So, Chipp isn’t that oppressive when it comes to set play and mixups! Instead, Chipp’s mobility is mostly useful as a wide variety of tools to engage the opponent in a neutral state, find an opening, and turn it into a little bit of damage, then use another tool to find another opening. Not only does this feel fair and satisfying, it feels like a core part of the ninja fantasy. When Chipp wins, it’s because he’s so much faster and smarter than you that he can read your movements, and that’s exactly how I’d want to be if I were a ninja. (Hilariously enough, his winquotes often allude to him having a harder time with fighters who swing randomly, since he can’t anticipate them — and that’s actually a pretty good summary of how it feels to be a Chipp player.)
This also leads to two rather magic outcomes in fighting game design. First, the huge variety of neutral approach options give Chipp players a way to express their different preferences, which is pretty rare — in most other fighting games, different players using the same character tend to look a bit more same-y in neutral and differentiate themselves in their mixups. Even the pace and rhythm is different; if you watch Bears’s Chipp, his action patterns tend to be a bit more consistently high-action compared to Samitto, who fluctuates between higher and lower levels of activity. Second, Chipp vs. Chipp mirrors are a lot of fun!
#3: I love the look of his fighting style.
Chipp’s main weapon is a giant curved blade that runs along his arms — kind of like a bladed tonfa. It’s a weird one, to be sure — since the blade doesn’t really extend far from his arms, it doesn’t grant the immediate range advantage a bladed weapon normally does. If I were designing him, it’d definitely take me a while to figure out what to do with that thing, especially in a 2D perspective where horizontal slashes simply don’t look as cool! But Chipp makes it work in combination with some spinny punches and kicks, and it works for me much better than I thought it would. For comparison, Strider Hiryu has a somewhat similar weapon, but his fighting style mostly just looks like he’s got a regular-ass sword.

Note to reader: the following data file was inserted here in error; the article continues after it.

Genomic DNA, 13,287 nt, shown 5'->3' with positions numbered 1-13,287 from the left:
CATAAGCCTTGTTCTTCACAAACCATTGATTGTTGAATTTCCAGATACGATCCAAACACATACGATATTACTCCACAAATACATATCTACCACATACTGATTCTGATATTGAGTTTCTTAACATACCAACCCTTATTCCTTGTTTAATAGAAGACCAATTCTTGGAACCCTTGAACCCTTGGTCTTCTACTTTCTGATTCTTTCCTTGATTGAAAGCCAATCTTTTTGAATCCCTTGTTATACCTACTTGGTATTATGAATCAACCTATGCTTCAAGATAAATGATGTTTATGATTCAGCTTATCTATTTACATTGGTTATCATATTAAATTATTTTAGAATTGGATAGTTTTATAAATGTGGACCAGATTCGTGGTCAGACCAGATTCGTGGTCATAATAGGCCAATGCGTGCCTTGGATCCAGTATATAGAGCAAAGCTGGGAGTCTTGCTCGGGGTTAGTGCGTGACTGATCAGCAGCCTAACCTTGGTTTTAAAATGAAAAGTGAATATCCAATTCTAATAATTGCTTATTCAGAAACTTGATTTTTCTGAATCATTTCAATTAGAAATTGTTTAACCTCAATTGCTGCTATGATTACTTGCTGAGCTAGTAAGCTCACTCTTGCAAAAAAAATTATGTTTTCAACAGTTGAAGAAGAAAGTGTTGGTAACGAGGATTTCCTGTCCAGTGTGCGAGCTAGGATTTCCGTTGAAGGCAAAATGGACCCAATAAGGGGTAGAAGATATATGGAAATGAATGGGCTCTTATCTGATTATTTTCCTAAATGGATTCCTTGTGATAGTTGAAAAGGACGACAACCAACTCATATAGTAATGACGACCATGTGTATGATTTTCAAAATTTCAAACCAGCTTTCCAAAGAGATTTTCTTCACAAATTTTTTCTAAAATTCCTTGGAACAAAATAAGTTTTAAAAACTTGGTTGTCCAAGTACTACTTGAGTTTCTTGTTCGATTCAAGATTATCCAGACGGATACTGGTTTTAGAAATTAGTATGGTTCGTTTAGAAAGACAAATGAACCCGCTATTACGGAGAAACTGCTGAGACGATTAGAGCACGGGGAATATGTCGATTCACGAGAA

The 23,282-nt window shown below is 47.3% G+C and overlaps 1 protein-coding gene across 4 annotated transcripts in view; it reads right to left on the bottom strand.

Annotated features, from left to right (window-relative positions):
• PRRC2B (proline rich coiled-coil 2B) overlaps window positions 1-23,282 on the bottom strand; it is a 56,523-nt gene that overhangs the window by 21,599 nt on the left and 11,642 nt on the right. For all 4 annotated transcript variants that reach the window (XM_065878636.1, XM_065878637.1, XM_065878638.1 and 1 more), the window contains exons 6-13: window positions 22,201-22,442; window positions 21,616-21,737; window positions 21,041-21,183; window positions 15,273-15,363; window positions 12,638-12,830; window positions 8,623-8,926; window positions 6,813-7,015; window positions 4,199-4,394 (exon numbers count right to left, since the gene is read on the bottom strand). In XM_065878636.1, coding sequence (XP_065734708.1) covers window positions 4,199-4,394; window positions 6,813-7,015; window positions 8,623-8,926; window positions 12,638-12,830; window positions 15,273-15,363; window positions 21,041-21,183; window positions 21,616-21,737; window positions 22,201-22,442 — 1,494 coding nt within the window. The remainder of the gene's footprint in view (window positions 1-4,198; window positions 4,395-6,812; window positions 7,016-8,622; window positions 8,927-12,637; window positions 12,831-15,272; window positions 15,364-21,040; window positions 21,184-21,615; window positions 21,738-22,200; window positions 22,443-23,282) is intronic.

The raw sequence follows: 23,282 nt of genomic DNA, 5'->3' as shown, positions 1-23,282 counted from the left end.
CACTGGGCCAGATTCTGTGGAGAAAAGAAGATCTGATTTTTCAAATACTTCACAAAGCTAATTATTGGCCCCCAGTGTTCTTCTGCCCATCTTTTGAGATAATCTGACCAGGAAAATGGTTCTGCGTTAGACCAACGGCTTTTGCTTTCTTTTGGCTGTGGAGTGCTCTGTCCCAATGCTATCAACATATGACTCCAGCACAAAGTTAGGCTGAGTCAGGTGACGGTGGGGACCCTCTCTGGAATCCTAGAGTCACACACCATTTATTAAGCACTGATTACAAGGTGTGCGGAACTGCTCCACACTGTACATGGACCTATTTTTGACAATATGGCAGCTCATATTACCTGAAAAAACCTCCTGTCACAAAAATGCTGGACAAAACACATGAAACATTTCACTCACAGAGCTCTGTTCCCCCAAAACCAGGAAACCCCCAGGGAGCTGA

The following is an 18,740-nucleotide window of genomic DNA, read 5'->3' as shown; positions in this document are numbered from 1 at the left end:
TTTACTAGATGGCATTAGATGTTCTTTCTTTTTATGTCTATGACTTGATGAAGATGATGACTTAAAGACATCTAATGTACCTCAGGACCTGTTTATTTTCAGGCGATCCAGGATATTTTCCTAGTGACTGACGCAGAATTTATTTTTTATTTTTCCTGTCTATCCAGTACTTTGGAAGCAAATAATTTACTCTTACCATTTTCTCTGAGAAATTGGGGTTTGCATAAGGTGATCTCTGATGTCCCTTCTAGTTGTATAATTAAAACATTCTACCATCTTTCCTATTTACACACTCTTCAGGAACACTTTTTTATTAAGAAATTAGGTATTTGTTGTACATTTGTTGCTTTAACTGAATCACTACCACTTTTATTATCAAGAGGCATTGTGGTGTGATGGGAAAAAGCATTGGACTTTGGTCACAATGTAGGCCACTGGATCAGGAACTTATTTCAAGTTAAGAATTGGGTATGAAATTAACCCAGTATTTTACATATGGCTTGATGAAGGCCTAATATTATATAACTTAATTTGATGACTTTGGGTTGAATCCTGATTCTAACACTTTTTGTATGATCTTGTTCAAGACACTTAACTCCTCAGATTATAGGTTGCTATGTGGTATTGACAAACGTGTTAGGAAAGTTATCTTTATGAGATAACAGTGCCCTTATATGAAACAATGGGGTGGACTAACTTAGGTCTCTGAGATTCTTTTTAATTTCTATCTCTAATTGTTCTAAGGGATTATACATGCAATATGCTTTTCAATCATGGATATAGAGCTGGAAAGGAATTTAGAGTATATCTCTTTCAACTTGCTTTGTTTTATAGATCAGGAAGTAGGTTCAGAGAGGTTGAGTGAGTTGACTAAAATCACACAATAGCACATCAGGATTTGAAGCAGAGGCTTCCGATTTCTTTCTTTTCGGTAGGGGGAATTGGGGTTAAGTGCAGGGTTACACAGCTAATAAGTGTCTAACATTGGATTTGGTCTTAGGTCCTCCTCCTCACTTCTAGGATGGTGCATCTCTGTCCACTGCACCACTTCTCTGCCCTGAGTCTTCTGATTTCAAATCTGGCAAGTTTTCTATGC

I particularly like the look of his standing far S. Check it out.
Teleports in fighting games are usually not what you want them to be; you want to fight like Nightcrawler from the X-Men, BAMFing all over the place, but they’re usually so slow that you mostly use them to escape bad positions, because fighting a dude that can teleport around you while kicking your ass is no fun.
I’m convinced that Chipp’s teleport was the starting point for his design; someone was like “I want to play like an actual Anime Ninja, and in order to do that he’ll need a teleport that is fast enough he can use it to attack, just make everything else work around that.” It’s fast enough and tricky enough that I always want to do it, but it rarely leads to Big Payouts, and if you do it too much you’ll eat shit. You know you’ve got a compelling character when you’ve got Tempting Power, and putting that temptation in mobility options always feels good.
Also: The fact that the teleport that keeps him in the same place is faster than the others is genius! This thing is SO MUCH FUN TO DO as a misdirection tool to bait your opponent’s anti-teleport reaction (or as a mini-taunt, too).